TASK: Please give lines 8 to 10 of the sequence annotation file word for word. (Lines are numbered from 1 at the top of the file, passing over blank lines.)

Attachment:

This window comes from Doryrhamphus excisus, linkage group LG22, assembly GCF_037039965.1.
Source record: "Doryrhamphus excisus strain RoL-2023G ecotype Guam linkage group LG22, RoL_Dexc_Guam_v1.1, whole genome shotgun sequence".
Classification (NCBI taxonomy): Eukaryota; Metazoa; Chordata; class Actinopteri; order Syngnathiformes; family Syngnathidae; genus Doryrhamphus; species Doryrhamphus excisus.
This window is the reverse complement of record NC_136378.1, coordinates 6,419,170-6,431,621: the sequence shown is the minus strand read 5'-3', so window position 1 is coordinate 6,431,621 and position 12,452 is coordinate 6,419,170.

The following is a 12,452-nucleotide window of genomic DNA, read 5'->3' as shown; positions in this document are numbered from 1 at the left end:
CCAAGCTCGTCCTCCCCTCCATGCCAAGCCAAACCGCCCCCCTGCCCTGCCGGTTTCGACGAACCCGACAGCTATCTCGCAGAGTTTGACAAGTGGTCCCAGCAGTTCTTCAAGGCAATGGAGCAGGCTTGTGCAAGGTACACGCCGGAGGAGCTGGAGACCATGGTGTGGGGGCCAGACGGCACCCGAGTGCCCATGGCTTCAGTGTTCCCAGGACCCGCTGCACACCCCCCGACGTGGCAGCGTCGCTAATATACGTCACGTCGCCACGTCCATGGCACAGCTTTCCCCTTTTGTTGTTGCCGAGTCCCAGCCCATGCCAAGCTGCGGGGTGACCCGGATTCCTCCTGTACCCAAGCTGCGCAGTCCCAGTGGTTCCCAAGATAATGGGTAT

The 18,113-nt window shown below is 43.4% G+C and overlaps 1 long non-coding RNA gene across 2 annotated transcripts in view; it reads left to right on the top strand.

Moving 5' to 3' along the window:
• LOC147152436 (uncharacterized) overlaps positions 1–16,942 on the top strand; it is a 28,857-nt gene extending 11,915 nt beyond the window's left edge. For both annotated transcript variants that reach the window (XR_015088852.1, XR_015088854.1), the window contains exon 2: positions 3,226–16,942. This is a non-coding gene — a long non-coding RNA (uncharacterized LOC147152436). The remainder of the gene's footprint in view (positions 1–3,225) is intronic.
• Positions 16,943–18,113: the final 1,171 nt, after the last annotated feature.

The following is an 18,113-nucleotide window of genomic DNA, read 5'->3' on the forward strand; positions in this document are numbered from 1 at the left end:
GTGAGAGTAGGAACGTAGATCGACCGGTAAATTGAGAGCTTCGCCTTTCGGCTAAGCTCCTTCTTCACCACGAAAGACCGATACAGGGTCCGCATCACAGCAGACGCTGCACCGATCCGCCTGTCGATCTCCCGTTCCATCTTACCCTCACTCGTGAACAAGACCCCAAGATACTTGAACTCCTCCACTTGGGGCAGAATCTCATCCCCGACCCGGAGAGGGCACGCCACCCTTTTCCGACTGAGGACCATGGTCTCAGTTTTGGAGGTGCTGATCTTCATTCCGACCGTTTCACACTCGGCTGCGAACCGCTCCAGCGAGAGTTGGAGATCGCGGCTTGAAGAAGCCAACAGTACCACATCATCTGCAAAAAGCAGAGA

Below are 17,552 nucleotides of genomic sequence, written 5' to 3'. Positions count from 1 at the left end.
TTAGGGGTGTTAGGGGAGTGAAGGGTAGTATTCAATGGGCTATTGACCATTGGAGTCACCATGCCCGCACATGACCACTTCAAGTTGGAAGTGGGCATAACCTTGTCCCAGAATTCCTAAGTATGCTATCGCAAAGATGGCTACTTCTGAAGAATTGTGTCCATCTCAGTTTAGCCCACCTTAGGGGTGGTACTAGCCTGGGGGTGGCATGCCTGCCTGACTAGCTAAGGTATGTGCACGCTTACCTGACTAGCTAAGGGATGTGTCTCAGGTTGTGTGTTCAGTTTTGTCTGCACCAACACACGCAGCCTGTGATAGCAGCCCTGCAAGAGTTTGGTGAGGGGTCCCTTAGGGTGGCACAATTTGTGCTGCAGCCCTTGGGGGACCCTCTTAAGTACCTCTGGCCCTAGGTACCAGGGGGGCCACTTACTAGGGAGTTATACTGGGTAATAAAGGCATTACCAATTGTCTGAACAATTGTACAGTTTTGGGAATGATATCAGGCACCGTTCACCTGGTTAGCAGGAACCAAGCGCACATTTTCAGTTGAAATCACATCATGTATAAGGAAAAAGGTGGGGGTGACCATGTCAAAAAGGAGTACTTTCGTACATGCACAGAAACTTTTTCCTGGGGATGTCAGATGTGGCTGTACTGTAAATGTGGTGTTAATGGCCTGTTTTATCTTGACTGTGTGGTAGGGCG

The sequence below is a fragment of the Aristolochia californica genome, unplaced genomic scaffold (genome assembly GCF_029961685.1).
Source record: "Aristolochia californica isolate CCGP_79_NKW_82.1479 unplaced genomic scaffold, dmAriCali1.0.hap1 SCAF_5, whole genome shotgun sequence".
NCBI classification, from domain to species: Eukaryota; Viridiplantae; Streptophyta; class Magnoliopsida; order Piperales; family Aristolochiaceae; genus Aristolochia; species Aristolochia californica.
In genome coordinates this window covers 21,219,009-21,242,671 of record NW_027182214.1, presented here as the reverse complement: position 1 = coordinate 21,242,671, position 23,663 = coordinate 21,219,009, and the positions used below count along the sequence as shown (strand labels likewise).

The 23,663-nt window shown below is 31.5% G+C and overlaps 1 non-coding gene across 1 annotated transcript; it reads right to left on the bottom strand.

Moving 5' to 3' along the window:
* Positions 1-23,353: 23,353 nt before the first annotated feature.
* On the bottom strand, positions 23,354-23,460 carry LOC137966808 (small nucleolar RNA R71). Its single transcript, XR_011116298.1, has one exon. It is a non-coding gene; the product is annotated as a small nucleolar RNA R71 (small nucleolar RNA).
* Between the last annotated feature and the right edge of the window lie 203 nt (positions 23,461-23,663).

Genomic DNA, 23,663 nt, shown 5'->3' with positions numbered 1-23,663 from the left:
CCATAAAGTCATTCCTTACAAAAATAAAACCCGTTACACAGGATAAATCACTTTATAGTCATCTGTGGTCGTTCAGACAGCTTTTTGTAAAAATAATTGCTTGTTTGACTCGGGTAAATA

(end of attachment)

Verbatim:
Moving 5' to 3' along the window:
• LOC147152436 (uncharacterized) overlaps positions 1–16,942 on the top strand; it is a 28,857-nt gene extending 11,915 nt beyond the window's left edge. For both annotated transcript variants that reach the window (XR_015088852.1, XR_015088854.1), the window contains exon 2: positions 3,226–16,942. This is a non-coding gene — a long non-coding RNA (uncharacterized LOC147152436). The remainder of the gene's footprint in view (positions 1–3,225) is intronic.
• Positions 16,943–18,113: the final 1,171 nt, after the last annotated feature.